My mother preferred to cook Cornish hens instead of a Turkey during the holidays because it’s a much easier thing to do. I always loved seeing the small little bird in front of me. But I would only eat the legs, because I was a picky eater as a child.
Now, I can easily just scarf down the entire bird on a fork. Because it’s perfect. Seriously, perfect. Let me show you how I made it.
- 1 Cornish Hen (about 1.2-1.3 lbs)
- 1 Onion, sliced
- 2 cloves of garlic, halved
- 2 tsps. kosher salt
- 1 tsps. pepper
- 3 tsps. Extra virgin olive oil.
Preheat the oven to 425 degrees. THOROUGHLY pat dry the Cornish hen, both INSIDE and OUT. Make sure you THOROUGHLY PAT THE BIRD DRY. This is especially important because otherwise the moisture will create steam and it’s not going to be a soggy bird. (This is partly inspired by Thomas Keller’s Roast Chicken recipe)
After the bird has been thoroughly dried, I put the 2 cloves of garlic (remember to cut them in half) inside the cavity, along with 1 tsps. of kosher salt and 1/2 a tsps. of pepper. (you can always season to your taste).
I rubbed the outside lightly with extra virgin olive oil only because a little bit of fat is needed to help get the skin brown and crispy. Season the outside of the bird with salt and pepper to taste (or use the remaining measurements), and don’t forget to tuck the wings under the bird and truss the legs.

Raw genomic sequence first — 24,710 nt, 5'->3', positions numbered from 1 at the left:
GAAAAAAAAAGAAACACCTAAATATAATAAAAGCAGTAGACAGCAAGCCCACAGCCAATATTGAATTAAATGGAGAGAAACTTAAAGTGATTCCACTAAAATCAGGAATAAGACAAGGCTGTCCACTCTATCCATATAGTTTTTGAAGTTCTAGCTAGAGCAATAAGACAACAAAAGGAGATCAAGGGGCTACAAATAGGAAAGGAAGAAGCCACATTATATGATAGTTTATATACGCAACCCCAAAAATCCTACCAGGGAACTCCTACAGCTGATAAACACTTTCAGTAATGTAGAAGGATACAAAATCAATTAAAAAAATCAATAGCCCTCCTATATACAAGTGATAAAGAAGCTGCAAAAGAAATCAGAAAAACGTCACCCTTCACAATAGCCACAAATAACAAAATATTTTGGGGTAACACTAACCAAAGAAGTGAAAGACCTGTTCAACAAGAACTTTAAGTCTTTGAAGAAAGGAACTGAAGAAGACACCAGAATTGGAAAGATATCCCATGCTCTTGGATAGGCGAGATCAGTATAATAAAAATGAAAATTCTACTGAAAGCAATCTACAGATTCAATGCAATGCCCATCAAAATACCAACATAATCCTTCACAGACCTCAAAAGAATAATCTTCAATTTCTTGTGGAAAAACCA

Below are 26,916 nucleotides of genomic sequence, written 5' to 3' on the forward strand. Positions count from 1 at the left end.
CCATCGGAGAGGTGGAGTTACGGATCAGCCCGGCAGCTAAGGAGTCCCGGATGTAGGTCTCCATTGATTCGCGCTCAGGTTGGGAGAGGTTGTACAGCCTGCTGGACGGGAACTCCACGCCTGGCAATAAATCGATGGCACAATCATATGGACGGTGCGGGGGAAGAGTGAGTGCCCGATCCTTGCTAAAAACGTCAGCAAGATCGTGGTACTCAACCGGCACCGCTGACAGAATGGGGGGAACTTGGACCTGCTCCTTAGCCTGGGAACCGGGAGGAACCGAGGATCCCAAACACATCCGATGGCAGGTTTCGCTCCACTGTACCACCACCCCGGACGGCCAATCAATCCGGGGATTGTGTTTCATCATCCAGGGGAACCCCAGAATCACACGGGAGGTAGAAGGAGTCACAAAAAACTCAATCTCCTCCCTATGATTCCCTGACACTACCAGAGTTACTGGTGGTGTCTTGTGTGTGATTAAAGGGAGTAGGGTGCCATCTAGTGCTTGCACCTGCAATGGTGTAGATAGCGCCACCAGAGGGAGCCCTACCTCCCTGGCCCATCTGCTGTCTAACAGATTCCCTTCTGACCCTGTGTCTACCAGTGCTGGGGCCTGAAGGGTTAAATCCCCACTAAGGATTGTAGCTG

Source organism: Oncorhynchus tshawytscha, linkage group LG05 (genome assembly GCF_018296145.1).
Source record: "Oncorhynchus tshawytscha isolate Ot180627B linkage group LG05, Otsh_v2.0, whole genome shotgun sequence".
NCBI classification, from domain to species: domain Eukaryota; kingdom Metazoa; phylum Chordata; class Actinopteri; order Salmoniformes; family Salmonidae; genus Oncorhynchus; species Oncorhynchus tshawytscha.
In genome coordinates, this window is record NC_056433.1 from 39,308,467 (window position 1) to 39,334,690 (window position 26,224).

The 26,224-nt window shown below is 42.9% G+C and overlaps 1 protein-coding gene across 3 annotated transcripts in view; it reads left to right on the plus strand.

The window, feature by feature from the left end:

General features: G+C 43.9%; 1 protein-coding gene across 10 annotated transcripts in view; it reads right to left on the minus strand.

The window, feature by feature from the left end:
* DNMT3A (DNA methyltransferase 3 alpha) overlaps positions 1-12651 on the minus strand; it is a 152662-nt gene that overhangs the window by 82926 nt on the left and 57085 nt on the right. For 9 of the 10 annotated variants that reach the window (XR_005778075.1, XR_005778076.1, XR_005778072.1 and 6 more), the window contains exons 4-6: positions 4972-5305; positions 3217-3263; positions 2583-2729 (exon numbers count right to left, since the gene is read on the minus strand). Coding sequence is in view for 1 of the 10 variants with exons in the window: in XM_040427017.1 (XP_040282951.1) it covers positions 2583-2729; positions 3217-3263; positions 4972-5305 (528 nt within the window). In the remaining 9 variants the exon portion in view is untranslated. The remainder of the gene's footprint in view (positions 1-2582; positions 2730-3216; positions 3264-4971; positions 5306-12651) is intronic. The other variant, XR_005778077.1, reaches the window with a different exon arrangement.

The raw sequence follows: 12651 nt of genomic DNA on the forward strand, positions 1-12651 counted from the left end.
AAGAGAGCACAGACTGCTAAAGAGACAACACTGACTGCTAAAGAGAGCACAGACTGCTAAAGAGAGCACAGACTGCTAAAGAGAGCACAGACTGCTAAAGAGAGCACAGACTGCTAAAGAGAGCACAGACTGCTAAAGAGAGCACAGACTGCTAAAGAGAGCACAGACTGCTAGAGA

Lay the hen in the bed of sliced onions, (in the photo above, I lined the pan with parchment paper, which is my practice.) and pop the bird into the oven for about 34-40 minutes.
The way to know if the hen is done, is if you insert a food thermometer between the breast and thigh (the thickest part of the chicken) and it reads 165 degrees. If you don’t have one, you can cut between the leg and thigh and if the juices run clear, then it’s done.
Allow the hen to rest, covered in foil for about 10 minutes. The juices will remain inside the bird, it will be warm, and just amazing.
The bottom of the chicken was a bit soggy, so next time I am going to try using a roasting rack, but the onions soaked up all the fat from the hen and they were delicious. I had such a great time cooking this hen for myself. (My husband already had dinner before he came back from Queens that evening.)
The carcass can be used to make stock.
Do you know of any other ways to prepare a Cornish hen? Let me know in the comments below, because I’d love to try a new style!